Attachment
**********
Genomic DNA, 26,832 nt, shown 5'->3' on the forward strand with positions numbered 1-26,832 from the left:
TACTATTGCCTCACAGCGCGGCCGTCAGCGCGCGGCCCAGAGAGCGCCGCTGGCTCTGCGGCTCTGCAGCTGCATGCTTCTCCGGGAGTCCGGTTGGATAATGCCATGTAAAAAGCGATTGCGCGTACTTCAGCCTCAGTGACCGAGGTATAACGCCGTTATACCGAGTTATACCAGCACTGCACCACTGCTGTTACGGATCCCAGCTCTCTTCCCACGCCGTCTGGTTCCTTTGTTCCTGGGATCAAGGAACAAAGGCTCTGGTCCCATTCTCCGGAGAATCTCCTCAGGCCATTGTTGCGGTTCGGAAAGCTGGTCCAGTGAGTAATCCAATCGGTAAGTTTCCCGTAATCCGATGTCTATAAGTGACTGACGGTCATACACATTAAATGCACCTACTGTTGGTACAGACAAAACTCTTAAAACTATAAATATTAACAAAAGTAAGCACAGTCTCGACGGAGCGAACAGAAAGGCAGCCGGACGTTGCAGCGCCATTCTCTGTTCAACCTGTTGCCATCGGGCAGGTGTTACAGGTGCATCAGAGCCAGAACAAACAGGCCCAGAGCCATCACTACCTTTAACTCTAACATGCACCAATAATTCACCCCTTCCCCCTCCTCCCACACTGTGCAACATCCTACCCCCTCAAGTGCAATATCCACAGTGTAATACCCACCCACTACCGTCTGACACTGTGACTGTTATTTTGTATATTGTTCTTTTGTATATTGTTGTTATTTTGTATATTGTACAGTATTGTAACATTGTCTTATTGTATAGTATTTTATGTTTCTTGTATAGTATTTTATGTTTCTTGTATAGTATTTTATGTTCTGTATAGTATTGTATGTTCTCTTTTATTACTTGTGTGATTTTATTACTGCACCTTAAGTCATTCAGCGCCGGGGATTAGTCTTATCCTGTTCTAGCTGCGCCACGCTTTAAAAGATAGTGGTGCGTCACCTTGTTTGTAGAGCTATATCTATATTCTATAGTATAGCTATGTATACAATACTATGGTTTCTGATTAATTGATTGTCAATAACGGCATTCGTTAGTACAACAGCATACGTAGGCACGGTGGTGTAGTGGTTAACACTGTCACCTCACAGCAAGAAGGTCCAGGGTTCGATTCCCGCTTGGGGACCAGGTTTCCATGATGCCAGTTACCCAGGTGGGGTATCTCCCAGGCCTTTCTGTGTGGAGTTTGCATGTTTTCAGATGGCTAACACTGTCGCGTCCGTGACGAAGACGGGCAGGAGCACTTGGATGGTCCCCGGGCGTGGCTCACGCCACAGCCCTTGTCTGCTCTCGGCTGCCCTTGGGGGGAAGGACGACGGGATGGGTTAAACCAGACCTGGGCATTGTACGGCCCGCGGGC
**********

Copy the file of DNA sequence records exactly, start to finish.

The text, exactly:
Genomic DNA, 26,832 nt, shown 5'->3' on the forward strand with positions numbered 1-26,832 from the left:
TACTATTGCCTCACAGCGCGGCCGTCAGCGCGCGGCCCAGAGAGCGCCGCTGGCTCTGCGGCTCTGCAGCTGCATGCTTCTCCGGGAGTCCGGTTGGATAATGCCATGTAAAAAGCGATTGCGCGTACTTCAGCCTCAGTGACCGAGGTATAACGCCGTTATACCGAGTTATACCAGCACTGCACCACTGCTGTTACGGATCCCAGCTCTCTTCCCACGCCGTCTGGTTCCTTTGTTCCTGGGATCAAGGAACAAAGGCTCTGGTCCCATTCTCCGGAGAATCTCCTCAGGCCATTGTTGCGGTTCGGAAAGCTGGTCCAGTGAGTAATCCAATCGGTAAGTTTCCCGTAATCCGATGTCTATAAGTGACTGACGGTCATACACATTAAATGCACCTACTGTTGGTACAGACAAAACTCTTAAAACTATAAATATTAACAAAAGTAAGCACAGTCTCGACGGAGCGAACAGAAAGGCAGCCGGACGTTGCAGCGCCATTCTCTGTTCAACCTGTTGCCATCGGGCAGGTGTTACAGGTGCATCAGAGCCAGAACAAACAGGCCCAGAGCCATCACTACCTTTAACTCTAACATGCACCAATAATTCACCCCTTCCCCCTCCTCCCACACTGTGCAACATCCTACCCCCTCAAGTGCAATATCCACAGTGTAATACCCACCCACTACCGTCTGACACTGTGACTGTTATTTTGTATATTGTTCTTTTGTATATTGTTGTTATTTTGTATATTGTACAGTATTGTAACATTGTCTTATTGTATAGTATTTTATGTTTCTTGTATAGTATTTTATGTTTCTTGTATAGTATTTTATGTTCTGTATAGTATTGTATGTTCTCTTTTATTACTTGTGTGATTTTATTACTGCACCTTAAGTCATTCAGCGCCGGGGATTAGTCTTATCCTGTTCTAGCTGCGCCACGCTTTAAAAGATAGTGGTGCGTCACCTTGTTTGTAGAGCTATATCTATATTCTATAGTATAGCTATGTATACAATACTATGGTTTCTGATTAATTGATTGTCAATAACGGCATTCGTTAGTACAACAGCATACGTAGGCACGGTGGTGTAGTGGTTAACACTGTCACCTCACAGCAAGAAGGTCCAGGGTTCGATTCCCGCTTGGGGACCAGGTTTCCATGATGCCAGTTACCCAGGTGGGGTATCTCCCAGGCCTTTCTGTGTGGAGTTTGCATGTTTTCAGATGGCTAACACTGTCGCGTCCGTGACGAAGACGGGCAGGAGCACTTGGATGGTCCCCGGGCGTGGCTCACGCCACAGCCCTTGTCTGCTCTCGGCTGCCCTTGGGGGGAAGGACGACGGGATGGGTTAAACCAGACCTGGGCATTGTACGGCCCGCGGGC